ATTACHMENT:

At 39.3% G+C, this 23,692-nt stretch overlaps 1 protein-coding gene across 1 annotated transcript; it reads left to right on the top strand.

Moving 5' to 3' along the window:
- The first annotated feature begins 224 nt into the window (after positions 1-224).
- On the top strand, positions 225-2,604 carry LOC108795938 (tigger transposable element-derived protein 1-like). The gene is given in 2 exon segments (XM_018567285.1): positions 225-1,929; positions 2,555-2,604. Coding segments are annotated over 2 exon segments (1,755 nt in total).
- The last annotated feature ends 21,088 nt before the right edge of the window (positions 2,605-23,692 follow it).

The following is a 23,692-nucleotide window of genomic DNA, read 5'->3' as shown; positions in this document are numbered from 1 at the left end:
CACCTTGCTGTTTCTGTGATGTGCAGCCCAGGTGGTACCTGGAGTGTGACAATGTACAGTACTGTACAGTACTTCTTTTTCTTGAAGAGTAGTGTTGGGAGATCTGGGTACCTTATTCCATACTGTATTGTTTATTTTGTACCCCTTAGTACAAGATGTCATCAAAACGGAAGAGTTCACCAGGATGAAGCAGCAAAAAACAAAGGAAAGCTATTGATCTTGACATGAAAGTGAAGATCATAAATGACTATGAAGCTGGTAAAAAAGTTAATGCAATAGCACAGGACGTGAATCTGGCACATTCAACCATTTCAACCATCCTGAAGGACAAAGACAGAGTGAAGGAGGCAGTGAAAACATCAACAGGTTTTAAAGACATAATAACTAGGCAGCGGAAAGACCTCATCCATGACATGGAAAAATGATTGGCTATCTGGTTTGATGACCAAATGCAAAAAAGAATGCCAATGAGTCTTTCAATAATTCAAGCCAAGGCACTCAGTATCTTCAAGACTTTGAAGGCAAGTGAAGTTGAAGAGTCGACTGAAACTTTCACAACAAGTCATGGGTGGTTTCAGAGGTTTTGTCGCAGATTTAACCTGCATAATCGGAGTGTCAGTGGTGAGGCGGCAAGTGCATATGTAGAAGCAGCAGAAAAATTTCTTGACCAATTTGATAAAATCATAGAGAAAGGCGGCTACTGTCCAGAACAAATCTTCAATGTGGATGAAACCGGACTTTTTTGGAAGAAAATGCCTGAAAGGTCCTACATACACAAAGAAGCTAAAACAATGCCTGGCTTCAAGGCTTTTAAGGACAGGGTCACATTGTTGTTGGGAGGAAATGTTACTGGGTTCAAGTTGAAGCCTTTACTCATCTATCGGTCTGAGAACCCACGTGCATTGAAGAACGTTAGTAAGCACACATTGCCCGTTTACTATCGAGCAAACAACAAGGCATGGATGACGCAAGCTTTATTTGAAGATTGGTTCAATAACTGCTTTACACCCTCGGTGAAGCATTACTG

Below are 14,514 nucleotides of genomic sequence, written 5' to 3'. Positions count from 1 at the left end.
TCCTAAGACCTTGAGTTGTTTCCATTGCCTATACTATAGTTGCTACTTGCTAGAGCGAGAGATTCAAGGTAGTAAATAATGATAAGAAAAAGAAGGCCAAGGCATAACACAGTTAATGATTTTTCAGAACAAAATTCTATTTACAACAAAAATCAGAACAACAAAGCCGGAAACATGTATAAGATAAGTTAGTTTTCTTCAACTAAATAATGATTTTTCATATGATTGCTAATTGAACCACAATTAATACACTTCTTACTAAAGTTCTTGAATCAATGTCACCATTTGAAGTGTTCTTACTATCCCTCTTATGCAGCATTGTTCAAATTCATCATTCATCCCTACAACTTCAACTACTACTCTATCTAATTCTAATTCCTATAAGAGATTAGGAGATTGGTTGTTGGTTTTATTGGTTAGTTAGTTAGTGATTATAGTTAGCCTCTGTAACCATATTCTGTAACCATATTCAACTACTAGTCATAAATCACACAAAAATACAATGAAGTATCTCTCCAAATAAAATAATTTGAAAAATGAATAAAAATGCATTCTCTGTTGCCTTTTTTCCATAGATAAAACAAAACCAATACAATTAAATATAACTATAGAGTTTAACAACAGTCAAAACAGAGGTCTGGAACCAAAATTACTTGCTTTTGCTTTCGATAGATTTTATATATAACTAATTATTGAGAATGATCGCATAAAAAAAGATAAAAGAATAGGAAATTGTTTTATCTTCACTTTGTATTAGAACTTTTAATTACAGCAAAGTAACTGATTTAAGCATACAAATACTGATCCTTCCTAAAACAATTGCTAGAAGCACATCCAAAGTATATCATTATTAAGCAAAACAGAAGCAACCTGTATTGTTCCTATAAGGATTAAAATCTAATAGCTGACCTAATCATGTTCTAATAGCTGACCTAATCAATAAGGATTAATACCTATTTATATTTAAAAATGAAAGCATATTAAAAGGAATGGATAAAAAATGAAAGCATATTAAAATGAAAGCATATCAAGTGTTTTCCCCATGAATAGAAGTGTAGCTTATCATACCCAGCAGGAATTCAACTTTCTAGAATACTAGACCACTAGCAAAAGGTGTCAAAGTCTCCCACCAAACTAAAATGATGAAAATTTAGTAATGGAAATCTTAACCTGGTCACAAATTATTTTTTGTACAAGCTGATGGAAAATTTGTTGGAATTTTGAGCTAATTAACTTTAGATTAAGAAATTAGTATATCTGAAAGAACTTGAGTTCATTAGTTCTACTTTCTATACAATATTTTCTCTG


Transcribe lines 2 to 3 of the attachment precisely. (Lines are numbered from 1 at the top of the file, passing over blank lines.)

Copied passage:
Moving 5' to 3' along the window:
- The first annotated feature begins 224 nt into the window (after positions 1-224).